If you went to see Pixar’s BRAVE in theaters, you may have noticed in the end credits that the director was listed as Brenda Chapman…the first female director in the studio’s history. Well it turns out that there is a much deeper story for Mrs. Chapman, one that led to her firing and her accusations that Pixar is sexist.
In a new interview with The New York Times, Chapman talks about her being hired to direct the film, and then being replaced by director Mark Andrews. She blames it all on sexism:
“When Pixar took me off of Brave — a story that came from my heart, inspired by my relationship with my daughter — it was devastating…To have [my story] taken away and given to someone else, and a man at that, was truly distressing on so many levels.”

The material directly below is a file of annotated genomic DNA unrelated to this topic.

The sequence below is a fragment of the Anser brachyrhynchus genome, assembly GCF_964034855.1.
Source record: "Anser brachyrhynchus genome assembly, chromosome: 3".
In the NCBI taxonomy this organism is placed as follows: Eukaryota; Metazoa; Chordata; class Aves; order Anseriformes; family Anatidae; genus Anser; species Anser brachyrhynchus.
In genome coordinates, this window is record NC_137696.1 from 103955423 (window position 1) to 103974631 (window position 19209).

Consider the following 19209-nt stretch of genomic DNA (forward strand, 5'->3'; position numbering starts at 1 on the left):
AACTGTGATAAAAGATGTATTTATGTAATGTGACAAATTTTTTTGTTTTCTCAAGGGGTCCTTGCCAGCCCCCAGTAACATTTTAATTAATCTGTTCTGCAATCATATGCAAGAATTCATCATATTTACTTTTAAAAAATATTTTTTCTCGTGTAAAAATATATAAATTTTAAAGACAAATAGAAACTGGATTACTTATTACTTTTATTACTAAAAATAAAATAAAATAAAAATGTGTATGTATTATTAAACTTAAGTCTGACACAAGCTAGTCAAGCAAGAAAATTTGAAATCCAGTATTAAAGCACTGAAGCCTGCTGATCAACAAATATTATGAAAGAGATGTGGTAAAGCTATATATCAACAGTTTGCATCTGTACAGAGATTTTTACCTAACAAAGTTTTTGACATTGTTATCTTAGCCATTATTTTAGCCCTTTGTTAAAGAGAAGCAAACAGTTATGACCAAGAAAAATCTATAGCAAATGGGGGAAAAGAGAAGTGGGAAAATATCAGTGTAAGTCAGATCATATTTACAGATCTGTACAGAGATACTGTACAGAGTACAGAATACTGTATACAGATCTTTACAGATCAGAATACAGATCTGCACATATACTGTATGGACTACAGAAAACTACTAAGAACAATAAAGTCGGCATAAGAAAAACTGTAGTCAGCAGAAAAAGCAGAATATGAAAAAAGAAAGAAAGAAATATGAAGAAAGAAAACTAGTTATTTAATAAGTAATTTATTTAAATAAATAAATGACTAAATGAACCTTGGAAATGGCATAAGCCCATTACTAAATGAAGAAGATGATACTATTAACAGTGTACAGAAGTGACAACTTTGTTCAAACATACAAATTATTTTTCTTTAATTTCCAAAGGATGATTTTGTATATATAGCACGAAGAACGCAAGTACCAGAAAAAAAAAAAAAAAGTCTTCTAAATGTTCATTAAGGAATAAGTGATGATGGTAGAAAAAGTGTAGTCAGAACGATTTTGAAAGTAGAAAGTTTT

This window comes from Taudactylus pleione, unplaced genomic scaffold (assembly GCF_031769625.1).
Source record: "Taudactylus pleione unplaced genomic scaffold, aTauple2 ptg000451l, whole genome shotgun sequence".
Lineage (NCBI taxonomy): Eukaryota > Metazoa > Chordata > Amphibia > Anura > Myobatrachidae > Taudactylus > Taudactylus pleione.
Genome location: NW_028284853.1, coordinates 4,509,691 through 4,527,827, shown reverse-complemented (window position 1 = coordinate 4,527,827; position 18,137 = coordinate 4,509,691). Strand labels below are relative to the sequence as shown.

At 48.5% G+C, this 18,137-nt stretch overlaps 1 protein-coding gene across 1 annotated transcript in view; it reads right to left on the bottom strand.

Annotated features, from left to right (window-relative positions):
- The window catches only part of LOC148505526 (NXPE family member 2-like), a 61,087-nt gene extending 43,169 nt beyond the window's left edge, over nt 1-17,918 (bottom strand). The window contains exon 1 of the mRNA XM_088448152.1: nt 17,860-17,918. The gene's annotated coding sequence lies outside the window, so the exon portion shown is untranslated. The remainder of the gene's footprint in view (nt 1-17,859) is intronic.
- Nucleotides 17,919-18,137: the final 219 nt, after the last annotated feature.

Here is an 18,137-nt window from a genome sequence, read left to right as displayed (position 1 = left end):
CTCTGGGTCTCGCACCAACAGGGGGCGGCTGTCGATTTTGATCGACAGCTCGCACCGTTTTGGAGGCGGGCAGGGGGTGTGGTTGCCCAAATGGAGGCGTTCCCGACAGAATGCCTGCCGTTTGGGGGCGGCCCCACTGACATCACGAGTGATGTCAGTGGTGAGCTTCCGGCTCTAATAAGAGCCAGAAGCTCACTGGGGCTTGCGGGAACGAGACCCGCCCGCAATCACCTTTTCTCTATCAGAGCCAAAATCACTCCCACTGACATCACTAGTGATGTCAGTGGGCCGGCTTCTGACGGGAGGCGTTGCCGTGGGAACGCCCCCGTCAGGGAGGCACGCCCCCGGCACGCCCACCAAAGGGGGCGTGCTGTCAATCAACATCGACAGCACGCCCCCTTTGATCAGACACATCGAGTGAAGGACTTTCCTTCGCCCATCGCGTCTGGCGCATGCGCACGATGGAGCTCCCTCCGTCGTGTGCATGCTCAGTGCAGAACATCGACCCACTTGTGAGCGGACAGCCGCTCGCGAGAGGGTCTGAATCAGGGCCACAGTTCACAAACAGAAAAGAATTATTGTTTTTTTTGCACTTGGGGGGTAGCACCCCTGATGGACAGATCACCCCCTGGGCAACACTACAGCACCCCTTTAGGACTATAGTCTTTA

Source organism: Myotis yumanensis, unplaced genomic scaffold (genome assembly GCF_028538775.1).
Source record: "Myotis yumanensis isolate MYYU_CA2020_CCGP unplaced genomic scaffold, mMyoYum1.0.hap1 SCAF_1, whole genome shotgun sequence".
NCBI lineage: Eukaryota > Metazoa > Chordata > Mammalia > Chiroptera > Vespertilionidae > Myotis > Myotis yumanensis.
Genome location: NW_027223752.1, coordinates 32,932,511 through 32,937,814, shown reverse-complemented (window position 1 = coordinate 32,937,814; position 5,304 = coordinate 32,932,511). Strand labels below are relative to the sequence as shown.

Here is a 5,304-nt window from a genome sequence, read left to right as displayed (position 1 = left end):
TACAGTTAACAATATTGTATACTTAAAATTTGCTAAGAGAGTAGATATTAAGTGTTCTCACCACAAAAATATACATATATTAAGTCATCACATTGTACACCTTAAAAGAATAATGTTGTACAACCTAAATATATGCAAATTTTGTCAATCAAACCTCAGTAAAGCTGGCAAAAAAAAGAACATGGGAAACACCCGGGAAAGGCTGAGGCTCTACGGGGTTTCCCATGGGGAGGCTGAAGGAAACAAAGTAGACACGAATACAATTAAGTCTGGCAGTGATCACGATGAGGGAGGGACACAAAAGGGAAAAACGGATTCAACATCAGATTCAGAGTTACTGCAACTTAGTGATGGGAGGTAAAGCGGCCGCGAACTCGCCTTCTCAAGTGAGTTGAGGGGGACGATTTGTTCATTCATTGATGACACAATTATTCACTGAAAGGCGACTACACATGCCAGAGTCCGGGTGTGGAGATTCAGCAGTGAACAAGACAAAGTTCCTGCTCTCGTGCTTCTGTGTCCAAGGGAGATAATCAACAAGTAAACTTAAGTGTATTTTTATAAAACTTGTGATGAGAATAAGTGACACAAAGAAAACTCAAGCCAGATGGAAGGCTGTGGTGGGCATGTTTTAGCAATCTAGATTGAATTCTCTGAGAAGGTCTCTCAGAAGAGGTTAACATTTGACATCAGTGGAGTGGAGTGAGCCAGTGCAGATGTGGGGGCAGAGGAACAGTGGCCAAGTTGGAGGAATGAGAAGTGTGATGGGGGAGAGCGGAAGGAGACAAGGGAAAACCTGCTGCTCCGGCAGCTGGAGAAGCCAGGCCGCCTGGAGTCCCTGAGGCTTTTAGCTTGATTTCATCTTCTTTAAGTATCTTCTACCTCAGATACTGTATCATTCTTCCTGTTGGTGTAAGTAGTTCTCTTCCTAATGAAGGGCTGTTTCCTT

Chapman says that the replacement is a very common one in the animation field, but to replace her on her own project and give that project to a man was just insulting:
“Animation directors are not protected like live-action directors who have the Directors Guild to go to battle for them…We are replaced on a regular basis. … To have [my story] taken away and given to someone else, and a man at that, was truly distressing on so many levels.”
But sexism is definitely not something just relating to her former employers, Chapman says. It’s something that has been running rampant in the industry for a long time:
“Sometimes women express an idea and are shot down, only to have a man express essentially the same idea and have it broadly embraced.”
The question is…do you agree with Mrs. Chapman’s belief of sexism? Or do you think there was a legitimate reason for the change up?